Microsoft Sculpt Comfort Keyboard review

When Microsoft launched the Natural Keyboard everyone though it had been at the industrial chemicals again. Who in their right mind would want to buy a keyboard that looked like it had been melted, then one half sat on by an elephant? In fact, the Natural keyboard became a bit of a phenomenon. If you're a touch-typist, it's actually a very usable design, although single-finger users might find it a bit harder.

Years on, and the Natural name has gone, and we're left with the new Sculpt keyboard. The look is similar, but the name has changed and the Microsoft logo reflects the new look of the company. This is also a keyboard designed for Windows 8, so there's more here than just a name change.

Wireless

The first thing to note about the Sculpt is that it uses a proprietary wireless dongle to communicate with your computer. This is both a good and a bad thing. On the one hand, it takes up a USB socket, and it's a fairly large dongle. Within about three minutes of plugging it in to the front of our Windows desktop, we'd kicked, and bent it. This wasn't fatal, but over time it's really bad for both the dongle and the socket. We moved ours to a more hidden location as a result.

On the plus side, the wireless dongles are good, because they don't have all of the problems that come with Bluetooth devices. The problem with Bluetooth is that it's picky, and some of the dongles and PC chips that are built-in to PCs are rubbish, and often use old technology. This can make pairing a pain, and we've tried to pair Microsoft Bluetooth keyboards with Linux PCs and come unstuck. With USB, it's almost like the keyboard is wired, and there's very little fuss about just plugging it in and starting to type.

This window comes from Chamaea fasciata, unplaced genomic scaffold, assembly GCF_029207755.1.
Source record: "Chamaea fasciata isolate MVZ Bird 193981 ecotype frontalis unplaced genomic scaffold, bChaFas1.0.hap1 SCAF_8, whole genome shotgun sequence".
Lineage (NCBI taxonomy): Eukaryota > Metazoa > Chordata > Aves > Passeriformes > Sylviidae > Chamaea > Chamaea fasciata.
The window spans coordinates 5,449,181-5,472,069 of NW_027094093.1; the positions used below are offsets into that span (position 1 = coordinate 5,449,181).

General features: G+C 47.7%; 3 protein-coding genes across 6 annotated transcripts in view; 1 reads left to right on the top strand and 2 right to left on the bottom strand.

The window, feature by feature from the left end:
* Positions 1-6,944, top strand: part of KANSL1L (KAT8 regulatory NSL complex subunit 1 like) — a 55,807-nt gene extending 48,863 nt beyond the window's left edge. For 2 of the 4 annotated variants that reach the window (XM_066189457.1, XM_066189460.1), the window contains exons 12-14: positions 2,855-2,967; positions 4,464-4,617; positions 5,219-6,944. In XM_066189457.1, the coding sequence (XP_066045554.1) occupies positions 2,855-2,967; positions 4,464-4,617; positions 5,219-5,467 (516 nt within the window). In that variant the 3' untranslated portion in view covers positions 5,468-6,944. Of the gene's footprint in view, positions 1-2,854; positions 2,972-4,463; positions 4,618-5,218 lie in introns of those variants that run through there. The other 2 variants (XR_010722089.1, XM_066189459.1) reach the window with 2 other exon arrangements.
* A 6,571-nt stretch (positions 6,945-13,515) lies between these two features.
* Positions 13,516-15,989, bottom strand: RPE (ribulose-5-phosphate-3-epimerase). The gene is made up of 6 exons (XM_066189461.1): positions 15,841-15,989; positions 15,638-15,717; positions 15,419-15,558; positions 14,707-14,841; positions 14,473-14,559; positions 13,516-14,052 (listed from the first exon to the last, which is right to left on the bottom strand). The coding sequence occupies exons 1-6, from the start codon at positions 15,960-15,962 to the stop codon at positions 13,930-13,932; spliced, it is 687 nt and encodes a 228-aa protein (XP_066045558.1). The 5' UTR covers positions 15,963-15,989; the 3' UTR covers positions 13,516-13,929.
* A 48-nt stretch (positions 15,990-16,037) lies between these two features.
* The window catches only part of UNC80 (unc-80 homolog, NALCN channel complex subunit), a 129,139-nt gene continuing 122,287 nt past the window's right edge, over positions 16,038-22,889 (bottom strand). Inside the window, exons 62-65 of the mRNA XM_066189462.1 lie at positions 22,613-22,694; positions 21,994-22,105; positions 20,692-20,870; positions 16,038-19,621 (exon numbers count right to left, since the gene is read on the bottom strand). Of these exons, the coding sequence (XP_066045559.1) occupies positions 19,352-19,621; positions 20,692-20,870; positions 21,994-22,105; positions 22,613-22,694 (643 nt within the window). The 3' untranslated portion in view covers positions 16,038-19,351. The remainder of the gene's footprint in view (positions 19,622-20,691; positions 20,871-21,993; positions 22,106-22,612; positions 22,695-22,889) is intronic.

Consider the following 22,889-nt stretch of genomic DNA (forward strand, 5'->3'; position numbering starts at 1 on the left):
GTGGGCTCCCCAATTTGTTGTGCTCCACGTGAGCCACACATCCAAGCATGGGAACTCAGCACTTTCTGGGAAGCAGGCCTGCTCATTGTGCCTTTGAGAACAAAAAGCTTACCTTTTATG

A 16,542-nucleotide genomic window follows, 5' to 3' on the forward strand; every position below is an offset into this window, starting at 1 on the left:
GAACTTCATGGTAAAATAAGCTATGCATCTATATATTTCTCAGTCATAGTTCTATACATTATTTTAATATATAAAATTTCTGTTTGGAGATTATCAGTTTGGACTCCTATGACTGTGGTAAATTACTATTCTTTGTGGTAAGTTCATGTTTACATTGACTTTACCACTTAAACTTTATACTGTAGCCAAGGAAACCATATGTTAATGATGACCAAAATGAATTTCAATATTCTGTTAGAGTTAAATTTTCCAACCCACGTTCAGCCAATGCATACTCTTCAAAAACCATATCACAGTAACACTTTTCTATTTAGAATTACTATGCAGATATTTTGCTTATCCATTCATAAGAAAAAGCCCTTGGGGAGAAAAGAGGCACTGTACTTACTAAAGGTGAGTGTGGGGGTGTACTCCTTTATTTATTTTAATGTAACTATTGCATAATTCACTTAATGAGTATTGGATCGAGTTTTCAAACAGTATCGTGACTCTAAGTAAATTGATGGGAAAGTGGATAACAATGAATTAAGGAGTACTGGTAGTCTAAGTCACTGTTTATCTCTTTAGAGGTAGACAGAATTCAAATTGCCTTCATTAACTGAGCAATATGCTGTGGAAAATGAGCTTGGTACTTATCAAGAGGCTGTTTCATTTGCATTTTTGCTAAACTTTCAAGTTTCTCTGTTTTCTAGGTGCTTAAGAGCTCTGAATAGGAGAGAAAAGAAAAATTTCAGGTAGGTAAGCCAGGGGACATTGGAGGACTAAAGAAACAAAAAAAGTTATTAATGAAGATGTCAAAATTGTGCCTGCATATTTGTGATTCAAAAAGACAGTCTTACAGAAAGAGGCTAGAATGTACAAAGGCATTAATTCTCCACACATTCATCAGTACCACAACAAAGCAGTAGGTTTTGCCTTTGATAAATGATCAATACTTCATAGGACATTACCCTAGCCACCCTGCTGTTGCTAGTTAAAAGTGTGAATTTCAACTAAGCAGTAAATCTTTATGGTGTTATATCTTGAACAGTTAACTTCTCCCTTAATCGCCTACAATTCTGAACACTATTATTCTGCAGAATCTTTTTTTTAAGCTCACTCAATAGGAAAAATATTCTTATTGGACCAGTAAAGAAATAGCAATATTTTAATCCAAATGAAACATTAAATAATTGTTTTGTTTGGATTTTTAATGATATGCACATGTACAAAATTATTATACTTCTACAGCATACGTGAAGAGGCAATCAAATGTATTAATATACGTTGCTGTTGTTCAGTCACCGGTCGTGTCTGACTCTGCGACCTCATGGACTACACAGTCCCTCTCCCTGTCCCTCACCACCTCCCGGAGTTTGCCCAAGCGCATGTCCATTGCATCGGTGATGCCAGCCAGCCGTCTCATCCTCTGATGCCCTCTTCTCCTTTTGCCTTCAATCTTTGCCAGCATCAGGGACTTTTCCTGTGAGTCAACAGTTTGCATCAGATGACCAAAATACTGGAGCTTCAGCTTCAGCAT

The range on these things can be a little less than ideal though, and while we didn't have any problem with this keyboard, previous ones have struggled when we've had the dongle plugged in to a desktop's rear USB port, with the keyboard being quite laggy. It's all worth bearing in mind, but this Sculpt gave us no problems at all.

Windows 8 controls

As you might expect for a keyboard that's on sale just as Windows 8 is about to launch, this input device is festooned with specific controls for Microsoft's new operating system. And if you've used Windows 8, you'll probably appreciate all the help you can get.

For example, there's a very clear button for accessing the "charms" menu. This is the context-sensitive sidebar that holds crucial access to some of Windows' new configuration options. And, it's here that you can shut your PC down, so don't underestimate the usefulness of having a button on a keyboard to access it.

But there's good news if you're a Windows 7 user. You get media keys too, which work fine on the older OS, and there's also a way to access Aero flip, although it doesn't work quite as well as it should, and in some cases seems to delete text from documents containing reviews.

Interestingly, MS includes a switch that allows you to toggle between using the media and other control keys, or accessing the standard F1 to F12 functions. It's nice to have a choice, and this makes the keyboard useful for lots of different users.

Time for a rest